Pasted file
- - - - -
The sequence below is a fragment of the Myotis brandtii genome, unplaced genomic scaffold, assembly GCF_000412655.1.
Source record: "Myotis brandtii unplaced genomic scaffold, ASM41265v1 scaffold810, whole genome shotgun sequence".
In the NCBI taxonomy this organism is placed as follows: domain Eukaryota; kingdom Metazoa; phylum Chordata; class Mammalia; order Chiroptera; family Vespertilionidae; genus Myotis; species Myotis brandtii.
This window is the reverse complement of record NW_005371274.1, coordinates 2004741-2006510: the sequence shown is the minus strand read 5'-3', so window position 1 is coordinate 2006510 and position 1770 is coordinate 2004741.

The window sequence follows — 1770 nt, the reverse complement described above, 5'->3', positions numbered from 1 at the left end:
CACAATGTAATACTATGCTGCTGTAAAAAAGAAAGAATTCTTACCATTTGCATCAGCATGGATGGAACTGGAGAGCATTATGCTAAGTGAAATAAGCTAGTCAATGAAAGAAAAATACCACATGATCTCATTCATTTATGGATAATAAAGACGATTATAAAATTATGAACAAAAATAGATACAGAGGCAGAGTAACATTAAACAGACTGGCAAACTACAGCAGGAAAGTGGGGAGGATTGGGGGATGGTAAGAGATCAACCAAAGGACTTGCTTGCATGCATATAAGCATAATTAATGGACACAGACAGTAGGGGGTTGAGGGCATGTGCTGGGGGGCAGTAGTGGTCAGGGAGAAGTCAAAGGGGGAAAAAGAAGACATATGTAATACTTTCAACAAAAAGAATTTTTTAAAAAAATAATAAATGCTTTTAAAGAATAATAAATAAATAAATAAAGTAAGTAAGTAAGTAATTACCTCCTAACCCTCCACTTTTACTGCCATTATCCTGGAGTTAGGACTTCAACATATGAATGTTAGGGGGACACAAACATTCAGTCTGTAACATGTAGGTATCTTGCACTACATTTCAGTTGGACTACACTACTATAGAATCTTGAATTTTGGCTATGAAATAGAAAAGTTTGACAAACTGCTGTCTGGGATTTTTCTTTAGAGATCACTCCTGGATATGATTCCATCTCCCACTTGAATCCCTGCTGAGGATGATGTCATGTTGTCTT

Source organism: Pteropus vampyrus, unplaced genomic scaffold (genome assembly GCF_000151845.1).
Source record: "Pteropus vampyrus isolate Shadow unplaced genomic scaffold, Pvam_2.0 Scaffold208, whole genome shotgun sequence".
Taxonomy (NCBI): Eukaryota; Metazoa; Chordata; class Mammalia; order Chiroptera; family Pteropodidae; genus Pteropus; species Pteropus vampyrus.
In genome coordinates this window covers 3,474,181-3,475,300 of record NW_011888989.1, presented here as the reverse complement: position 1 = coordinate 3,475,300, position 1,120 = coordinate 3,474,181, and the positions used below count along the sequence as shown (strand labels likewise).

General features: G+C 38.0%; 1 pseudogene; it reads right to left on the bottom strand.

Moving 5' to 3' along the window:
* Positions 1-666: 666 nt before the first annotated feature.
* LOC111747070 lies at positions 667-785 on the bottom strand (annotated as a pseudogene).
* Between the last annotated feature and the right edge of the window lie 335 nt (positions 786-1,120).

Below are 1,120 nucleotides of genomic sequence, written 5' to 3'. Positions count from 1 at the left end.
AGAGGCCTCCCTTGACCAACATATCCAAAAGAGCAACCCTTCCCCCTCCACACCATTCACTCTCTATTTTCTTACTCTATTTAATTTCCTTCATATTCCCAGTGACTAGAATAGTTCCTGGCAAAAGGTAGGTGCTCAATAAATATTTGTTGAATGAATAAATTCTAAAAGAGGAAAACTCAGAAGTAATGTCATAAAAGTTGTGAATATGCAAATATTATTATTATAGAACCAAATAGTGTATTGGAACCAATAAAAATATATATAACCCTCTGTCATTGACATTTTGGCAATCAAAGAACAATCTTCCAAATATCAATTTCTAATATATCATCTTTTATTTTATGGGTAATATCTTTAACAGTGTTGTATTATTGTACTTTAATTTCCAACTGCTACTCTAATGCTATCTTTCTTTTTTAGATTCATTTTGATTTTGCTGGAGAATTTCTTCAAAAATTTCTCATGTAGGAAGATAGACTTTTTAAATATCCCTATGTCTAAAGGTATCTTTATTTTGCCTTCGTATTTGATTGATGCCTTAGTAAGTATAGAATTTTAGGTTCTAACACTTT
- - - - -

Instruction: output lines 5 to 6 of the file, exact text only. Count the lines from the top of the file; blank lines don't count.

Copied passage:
The window sequence follows — 1770 nt, the reverse complement described above, 5'->3', positions numbered from 1 at the left end:
CACAATGTAATACTATGCTGCTGTAAAAAAGAAAGAATTCTTACCATTTGCATCAGCATGGATGGAACTGGAGAGCATTATGCTAAGTGAAATAAGCTAGTCAATGAAAGAAAAATACCACATGATCTCATTCATTTATGGATAATAAAGACGATTATAAAATTATGAACAAAAATAGATACAGAGGCAGAGTAACATTAAACAGACTGGCAAACTACAGCAGGAAAGTGGGGAGGATTGGGGGATGGTAAGAGATCAACCAAAGGACTTGCTTGCATGCATATAAGCATAATTAATGGACACAGACAGTAGGGGGTTGAGGGCATGTGCTGGGGGGCAGTAGTGGTCAGGGAGAAGTCAAAGGGGGAAAAAGAAGACATATGTAATACTTTCAACAAAAAGAATTTTTTAAAAAAATAATAAATGCTTTTAAAGAATAATAAATAAATAAATAAAGTAAGTAAGTAAGTAATTACCTCCTAACCCTCCACTTTTACTGCCATTATCCTGGAGTTAGGACTTCAACATATGAATGTTAGGGGGACACAAACATTCAGTCTGTAACATGTAGGTATCTTGCACTACATTTCAGTTGGACTACACTACTATAGAATCTTGAATTTTGGCTATGAAATAGAAAAGTTTGACAAACTGCTGTCTGGGATTTTTCTTTAGAGATCACTCCTGGATATGATTCCATCTCCCACTTGAATCCCTGCTGAGGATGATGTCATGTTGTCTT